Saranda is all about relaxation–it’s easy to just live in your bikini, take long walks on the beach, gorge on some seriously affordable seafood straight from fishermen’s boats, soak up that warm Mediterranean air, and find yourself forgetting what day and time it is.
There are beach chairs and huts as far as the eye can see during the summertime, the water is unbelievably clear and fresh, perfect for swimming. If you’re looking to party, there are tons of clubs bumpin’ along the shoreline.
Make sure to pay a visit to Lëkurësi Castle which peers over Saranda. It’s a restaurant now, but the view of the whole town is breathtaking. You can even walk there to explore Albania’s beautiful farmland!
Another must-see is the Blue Eye, only 8 miles away from Saranda proper. It’s a natural water spring that has an unbelievable blue color that looks emerald or turquoise, depending on the day and at what angle you look at it.
Stay at Hotel Blue Sky, which is right on the beach. Get a sea view room for a ridiculously cheap price, enjoy their private beach and bicycles you can rent to bike the town, or enjoy a meal and a drink at their in-house restaurant.
Montenegro has some mind-blowing beauty. Kotor’s rolling green hills and rocky mountains appear as though they’re competing for the best views of the ocean. Small houses and buildings are effortlessly etched into the stretching hillsides looking over scattered sailboats on still water. It’s green and tranquil in Montenegro. It’s all about that slow life, perfect for escaping the monotonous bustle.
Kotor’s old town is as charming as it gets: ancient cobblestone surround the small town’s brick clock tower. The town is so small, you can probably walk through it in less than an hour. But it’s fun to get lost in its ancient alleyways, discover hole-in-the-wall medieval chapels, and enjoy some excellent (and cheap) wine tasting.
You’ll find local farmers selling homemade cheese and seasonal produce just outside the town’s gigantic walls (which you can climb for the best view; the pathway looks like a miniature replica of the Great Wall of China). Kotor even has a cat museum! Residents of Kotor love and respect their stray cats, so be prepared to see several of them running around.
If you’re traveling during the summer peak season, it’ll obviously be more crowded, and many a cruise ship will dock for cruisers to explore Kotor. I traveled during off season (November), and though it was a little rainy, it was romantic and quiet. We genuinely felt we had the whole ancient town to ourselves.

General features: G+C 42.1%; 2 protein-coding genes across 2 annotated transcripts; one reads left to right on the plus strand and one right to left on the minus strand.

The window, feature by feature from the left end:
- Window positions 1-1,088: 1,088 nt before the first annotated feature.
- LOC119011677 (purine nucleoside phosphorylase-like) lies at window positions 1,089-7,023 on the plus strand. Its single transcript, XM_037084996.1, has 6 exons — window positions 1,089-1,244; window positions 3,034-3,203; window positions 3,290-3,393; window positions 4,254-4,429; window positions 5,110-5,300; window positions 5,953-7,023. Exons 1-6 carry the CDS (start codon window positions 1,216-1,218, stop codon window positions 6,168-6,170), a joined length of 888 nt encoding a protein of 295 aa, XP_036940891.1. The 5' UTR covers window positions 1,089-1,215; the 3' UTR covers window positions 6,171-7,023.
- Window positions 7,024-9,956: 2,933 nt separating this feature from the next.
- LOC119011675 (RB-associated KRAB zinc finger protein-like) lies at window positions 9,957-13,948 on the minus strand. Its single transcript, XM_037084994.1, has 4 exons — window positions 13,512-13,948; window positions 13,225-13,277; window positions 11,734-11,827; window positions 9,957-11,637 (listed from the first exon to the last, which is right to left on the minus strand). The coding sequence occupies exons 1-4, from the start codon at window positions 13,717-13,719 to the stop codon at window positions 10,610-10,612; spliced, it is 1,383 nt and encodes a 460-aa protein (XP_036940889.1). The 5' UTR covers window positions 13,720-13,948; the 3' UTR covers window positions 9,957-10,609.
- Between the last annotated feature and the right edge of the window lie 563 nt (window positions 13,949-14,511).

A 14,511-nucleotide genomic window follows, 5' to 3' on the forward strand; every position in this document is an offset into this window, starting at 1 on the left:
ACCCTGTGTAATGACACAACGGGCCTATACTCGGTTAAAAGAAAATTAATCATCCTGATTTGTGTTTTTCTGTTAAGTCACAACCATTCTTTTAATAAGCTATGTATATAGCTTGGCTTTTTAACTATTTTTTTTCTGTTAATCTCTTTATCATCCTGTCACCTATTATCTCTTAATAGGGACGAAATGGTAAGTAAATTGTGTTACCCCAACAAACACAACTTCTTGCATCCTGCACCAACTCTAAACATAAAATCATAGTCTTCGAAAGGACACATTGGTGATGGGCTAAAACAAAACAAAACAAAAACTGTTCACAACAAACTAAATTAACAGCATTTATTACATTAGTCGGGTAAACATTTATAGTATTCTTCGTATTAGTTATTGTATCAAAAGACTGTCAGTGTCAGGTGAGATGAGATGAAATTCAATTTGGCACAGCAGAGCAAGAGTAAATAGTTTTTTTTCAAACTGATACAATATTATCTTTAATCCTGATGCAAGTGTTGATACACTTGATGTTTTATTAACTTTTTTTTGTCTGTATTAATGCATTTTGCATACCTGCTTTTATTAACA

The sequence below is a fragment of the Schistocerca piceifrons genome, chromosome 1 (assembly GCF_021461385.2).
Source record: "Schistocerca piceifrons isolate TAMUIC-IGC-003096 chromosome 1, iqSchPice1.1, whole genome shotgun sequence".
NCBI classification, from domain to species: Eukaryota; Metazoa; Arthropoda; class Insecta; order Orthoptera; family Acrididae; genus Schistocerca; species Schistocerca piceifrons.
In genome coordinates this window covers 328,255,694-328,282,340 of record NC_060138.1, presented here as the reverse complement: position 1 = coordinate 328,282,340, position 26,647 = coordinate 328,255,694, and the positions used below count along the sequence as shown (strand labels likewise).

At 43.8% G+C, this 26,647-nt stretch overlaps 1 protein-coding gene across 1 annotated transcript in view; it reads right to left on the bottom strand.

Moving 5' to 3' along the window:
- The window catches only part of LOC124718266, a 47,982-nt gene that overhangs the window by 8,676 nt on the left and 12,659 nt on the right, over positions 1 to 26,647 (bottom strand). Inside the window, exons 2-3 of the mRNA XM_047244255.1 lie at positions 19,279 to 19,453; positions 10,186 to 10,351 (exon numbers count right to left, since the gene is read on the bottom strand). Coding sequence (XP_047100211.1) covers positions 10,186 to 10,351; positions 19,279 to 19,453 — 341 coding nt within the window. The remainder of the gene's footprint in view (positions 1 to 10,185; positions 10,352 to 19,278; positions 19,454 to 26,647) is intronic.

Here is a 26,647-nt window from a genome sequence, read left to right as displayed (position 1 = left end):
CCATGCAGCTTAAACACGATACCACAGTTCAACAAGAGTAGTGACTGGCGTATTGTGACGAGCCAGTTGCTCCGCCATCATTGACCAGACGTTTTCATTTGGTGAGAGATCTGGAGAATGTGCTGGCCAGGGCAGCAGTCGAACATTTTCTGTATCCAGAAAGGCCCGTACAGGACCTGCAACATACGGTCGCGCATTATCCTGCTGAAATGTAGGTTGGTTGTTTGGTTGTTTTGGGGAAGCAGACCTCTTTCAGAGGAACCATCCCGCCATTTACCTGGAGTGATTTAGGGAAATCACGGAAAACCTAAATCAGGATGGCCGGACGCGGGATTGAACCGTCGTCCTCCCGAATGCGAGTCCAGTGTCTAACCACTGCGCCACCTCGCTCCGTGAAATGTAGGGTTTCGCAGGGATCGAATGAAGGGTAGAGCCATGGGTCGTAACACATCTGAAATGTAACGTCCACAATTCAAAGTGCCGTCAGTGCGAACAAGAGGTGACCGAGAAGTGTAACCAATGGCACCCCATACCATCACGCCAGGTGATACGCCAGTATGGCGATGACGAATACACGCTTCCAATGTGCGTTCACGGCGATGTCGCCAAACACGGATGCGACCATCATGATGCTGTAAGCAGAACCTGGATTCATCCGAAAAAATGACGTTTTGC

I’m not going to sugar coat it: Bosnia was a war-torn country, and you can feel the history and the repercussions of that conflict first hand. I learned from the owner of our hostel that buildings semi-destroyed from the Bosnian War still stand today to serve as a constant reminder of that dark time.
These remnants are everywhere. However, that shouldn’t stop you from visiting this important country, recognizing the significance of Bosnia’s history, and appreciating even more the wonder that is Mostar.
A simple search for Mostar will give you iterations of the same landmark that isn’t just for tourists: it’s a true work of art, a gem in Bosnia. The Stari Most bridge, reconstructed in the 16th century, is a sight to behold. It’s a romantic, seemingly thin bridge that arches over the blue Neretva river. At night, the lights from the surrounding buildings light up the river, and the bridge looks alluring and haunting.
Mostar’s Turkish houses were built from stone and brick, and walking through the town’s bazaar you’ll find small streams, lush trees, flowers, and bushes surrounding street vendors selling everything from Bosnian flutes to hand woven wallets.
The food is ridiculously affordable–I’ll never forget ordering a bowl of the most delicious tomato soup I’ve ever had at a restaurant overlooking a gorgeous stream for only $0.25. Make sure to spend your money in Bosnia to contribute to their economy!
Get yourself lost in the throngs of people sifting through little shops and water banks. Get a classic Turkish coffee paired with Turkish delights and find somewhere scenic to sit, unwind, and enjoy the sweetness in the air.
Stay at Taso’s House. This hostel is run by the most enjoyable man, Taso. He greets you with said Turkish coffee and introduces you to the history of Bosnia and how the war impacted Bosnian life, including his own hostel.
The hostel is fully equipped with a full kitchen, a breezy balcony, and if you’re up for it, daily excursions that make seeing the rest of Bosnia and other Balkan countries easier.